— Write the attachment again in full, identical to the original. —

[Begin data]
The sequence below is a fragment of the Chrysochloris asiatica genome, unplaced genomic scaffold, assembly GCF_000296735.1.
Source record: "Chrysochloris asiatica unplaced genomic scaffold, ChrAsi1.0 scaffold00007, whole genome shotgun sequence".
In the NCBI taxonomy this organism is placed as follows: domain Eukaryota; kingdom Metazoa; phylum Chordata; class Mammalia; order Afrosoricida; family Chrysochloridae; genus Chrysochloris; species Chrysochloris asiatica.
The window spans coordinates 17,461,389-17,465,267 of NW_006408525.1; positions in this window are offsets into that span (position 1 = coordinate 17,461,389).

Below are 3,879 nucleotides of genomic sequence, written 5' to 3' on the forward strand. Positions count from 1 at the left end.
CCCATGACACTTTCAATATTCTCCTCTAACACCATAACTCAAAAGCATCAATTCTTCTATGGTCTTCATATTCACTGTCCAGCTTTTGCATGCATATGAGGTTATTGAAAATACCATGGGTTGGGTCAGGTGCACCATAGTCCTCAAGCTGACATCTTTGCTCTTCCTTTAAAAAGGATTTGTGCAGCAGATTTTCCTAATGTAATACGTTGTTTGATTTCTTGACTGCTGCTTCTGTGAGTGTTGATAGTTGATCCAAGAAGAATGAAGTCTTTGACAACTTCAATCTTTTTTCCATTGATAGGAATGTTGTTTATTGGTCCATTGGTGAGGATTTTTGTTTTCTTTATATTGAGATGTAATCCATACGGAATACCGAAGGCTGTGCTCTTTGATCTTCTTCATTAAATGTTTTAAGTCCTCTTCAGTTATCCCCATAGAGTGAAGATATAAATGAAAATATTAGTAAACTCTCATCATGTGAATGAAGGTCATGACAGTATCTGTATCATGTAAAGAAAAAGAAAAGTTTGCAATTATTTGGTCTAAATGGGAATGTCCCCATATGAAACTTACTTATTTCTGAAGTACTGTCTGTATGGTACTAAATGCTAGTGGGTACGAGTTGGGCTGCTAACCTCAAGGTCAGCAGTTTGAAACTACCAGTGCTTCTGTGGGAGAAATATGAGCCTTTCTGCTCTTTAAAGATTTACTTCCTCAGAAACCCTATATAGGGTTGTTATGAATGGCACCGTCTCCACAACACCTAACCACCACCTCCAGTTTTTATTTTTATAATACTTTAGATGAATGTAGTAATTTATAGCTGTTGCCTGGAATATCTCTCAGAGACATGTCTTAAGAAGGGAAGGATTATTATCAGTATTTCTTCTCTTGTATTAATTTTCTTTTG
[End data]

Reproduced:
The sequence below is a fragment of the Chrysochloris asiatica genome, unplaced genomic scaffold, assembly GCF_000296735.1.
Source record: "Chrysochloris asiatica unplaced genomic scaffold, ChrAsi1.0 scaffold00007, whole genome shotgun sequence".
In the NCBI taxonomy this organism is placed as follows: domain Eukaryota; kingdom Metazoa; phylum Chordata; class Mammalia; order Afrosoricida; family Chrysochloridae; genus Chrysochloris; species Chrysochloris asiatica.
The window spans coordinates 17,461,389-17,465,267 of NW_006408525.1; positions in this window are offsets into that span (position 1 = coordinate 17,461,389).

Below are 3,879 nucleotides of genomic sequence, written 5' to 3' on the forward strand. Positions count from 1 at the left end.
CCCATGACACTTTCAATATTCTCCTCTAACACCATAACTCAAAAGCATCAATTCTTCTATGGTCTTCATATTCACTGTCCAGCTTTTGCATGCATATGAGGTTATTGAAAATACCATGGGTTGGGTCAGGTGCACCATAGTCCTCAAGCTGACATCTTTGCTCTTCCTTTAAAAAGGATTTGTGCAGCAGATTTTCCTAATGTAATACGTTGTTTGATTTCTTGACTGCTGCTTCTGTGAGTGTTGATAGTTGATCCAAGAAGAATGAAGTCTTTGACAACTTCAATCTTTTTTCCATTGATAGGAATGTTGTTTATTGGTCCATTGGTGAGGATTTTTGTTTTCTTTATATTGAGATGTAATCCATACGGAATACCGAAGGCTGTGCTCTTTGATCTTCTTCATTAAATGTTTTAAGTCCTCTTCAGTTATCCCCATAGAGTGAAGATATAAATGAAAATATTAGTAAACTCTCATCATGTGAATGAAGGTCATGACAGTATCTGTATCATGTAAAGAAAAAGAAAAGTTTGCAATTATTTGGTCTAAATGGGAATGTCCCCATATGAAACTTACTTATTTCTGAAGTACTGTCTGTATGGTACTAAATGCTAGTGGGTACGAGTTGGGCTGCTAACCTCAAGGTCAGCAGTTTGAAACTACCAGTGCTTCTGTGGGAGAAATATGAGCCTTTCTGCTCTTTAAAGATTTACTTCCTCAGAAACCCTATATAGGGTTGTTATGAATGGCACCGTCTCCACAACACCTAACCACCACCTCCAGTTTTTATTTTTATAATACTTTAGATGAATGTAGTAATTTATAGCTGTTGCCTGGAATATCTCTCAGAGACATGTCTTAAGAAGGGAAGGATTATTATCAGTATTTCTTCTCTTGTATTAATTTTCTTTTG